Two men get prison for accidentally starting wildfire. Too harsh?

Two California men were sentenced – one to five months in prison and the other to six – for accidentally starting a wildfire. Prison time for starting fires is not unprecedented.

Marcio Jose Sanchez/AP
Firefighters from the Farmington, N.M., Fire Department monitor the Eiler fire on Monday near Burney, Calif.

Lightning strikes are being blamed for starting dozens of brush fires across tinder-dry California in recent weeks, but federal prison terms for two men convicted of accidentally igniting a major California fire earlier this year spotlight the larger problem of how to stop human-induced fires.

Annually, nearly 90 percent of wildland fires are triggered by human behavior, according to the National Park Service. The problem has taken on new urgency during a record drought and fire season.

Prosecutors say the fire got away from the two men as they smoked pot and watched videos on a laptop. The resulting fire some 30 miles north of Los Angeles burned 1,900 acres and six homes and "could have been so much worse," according to a prosecutors’ filing during the sentencing phase.

On Monday, one of the two men was sentenced to six months in prison, the other to five.

Prison terms for people who start wildfires – even inadvertently – are not unprecedented. A California man was sentenced to two years in prison for starting the largest fire in the state in 2004, which destroyed 86 homes. He mowed his lawn despite warnings against doing so because of dry conditions. The mower blade struck a stone, and the sparks ignited the lawn.

The Shasta County prosecutor in the case said of the man: "His attitude showed that he was the type of person who was not going to learn from his mistakes. A prison sentence was appropriate."

Some of these actions lack basic common sense, says Chuck Sheley, editor of the National Smokejumper Association's Smokejumper magazine. “So you have to have some consequences,” he says. “Seriously, how many times do you have to be told you don’t mow a lawn or clear brush [with hot equipment] during high fire season?”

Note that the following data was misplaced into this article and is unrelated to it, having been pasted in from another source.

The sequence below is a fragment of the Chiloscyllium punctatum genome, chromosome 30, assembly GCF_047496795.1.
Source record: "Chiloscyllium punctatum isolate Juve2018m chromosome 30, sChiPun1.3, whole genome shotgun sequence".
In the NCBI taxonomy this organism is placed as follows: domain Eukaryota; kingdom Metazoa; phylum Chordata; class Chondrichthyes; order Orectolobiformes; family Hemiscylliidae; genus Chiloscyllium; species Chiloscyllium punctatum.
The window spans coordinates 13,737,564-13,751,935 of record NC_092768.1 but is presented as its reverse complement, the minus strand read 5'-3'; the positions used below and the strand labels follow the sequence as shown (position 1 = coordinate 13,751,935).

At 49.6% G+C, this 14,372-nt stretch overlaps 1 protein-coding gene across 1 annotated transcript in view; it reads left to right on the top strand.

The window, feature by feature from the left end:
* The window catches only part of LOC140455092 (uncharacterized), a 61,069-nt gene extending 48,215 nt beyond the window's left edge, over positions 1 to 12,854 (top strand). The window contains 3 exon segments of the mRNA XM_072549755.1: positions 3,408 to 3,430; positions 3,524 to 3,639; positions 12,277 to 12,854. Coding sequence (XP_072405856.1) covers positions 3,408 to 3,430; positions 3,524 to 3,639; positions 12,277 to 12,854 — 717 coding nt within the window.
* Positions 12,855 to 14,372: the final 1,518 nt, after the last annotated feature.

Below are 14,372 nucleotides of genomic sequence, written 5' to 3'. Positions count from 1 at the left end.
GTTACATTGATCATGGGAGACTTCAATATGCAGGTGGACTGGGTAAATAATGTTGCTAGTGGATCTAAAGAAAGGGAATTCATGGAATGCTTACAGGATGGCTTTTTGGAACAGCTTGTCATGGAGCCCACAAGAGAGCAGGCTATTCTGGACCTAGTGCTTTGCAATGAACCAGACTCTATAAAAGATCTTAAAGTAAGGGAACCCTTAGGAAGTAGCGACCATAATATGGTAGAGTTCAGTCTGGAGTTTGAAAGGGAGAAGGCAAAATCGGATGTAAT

Getting public eduction to take hold is the key. “Without a doubt, wildfire education and prevention efforts is the best tool for all of us,” says Mike Ferris, emergency management specialist at the National Incident Management Organization for the US Forest Service.

Firefighters on the front lines note that homeowners, particularly in the interface between wildlands and urban areas, are eager to protect their property. “We’ve been talking to residents, and they want to know how to keep the fire from spreading,” says Ron Steffens of the International Association of Wildland Fire, who is in central Washington to help predict where the firefighting resources will be needed next.

That means understanding how fire behaves and how to stay a step ahead. “Take a look at dry grass. Fire looks at that as a highway.” Fire needs fuel. 

What happens when people are looking for a spot to dump old charcoal? They need to think about the bigger picture, he says. “We have to learn to think like fire.”

Mr. Steffens notes that a comparatively small fire he is currently working to stop was caused by understandable negligence. A flat tire led to an axle being dragged along the road, causing sparks. The next thing the driver knew, the sparks had started a fire.

"Now, if I’m thinking like fire, I would say to myself, 'Metal on concrete can cause sparks so I should get my truck serviced to prevent that from happening,' " he says.

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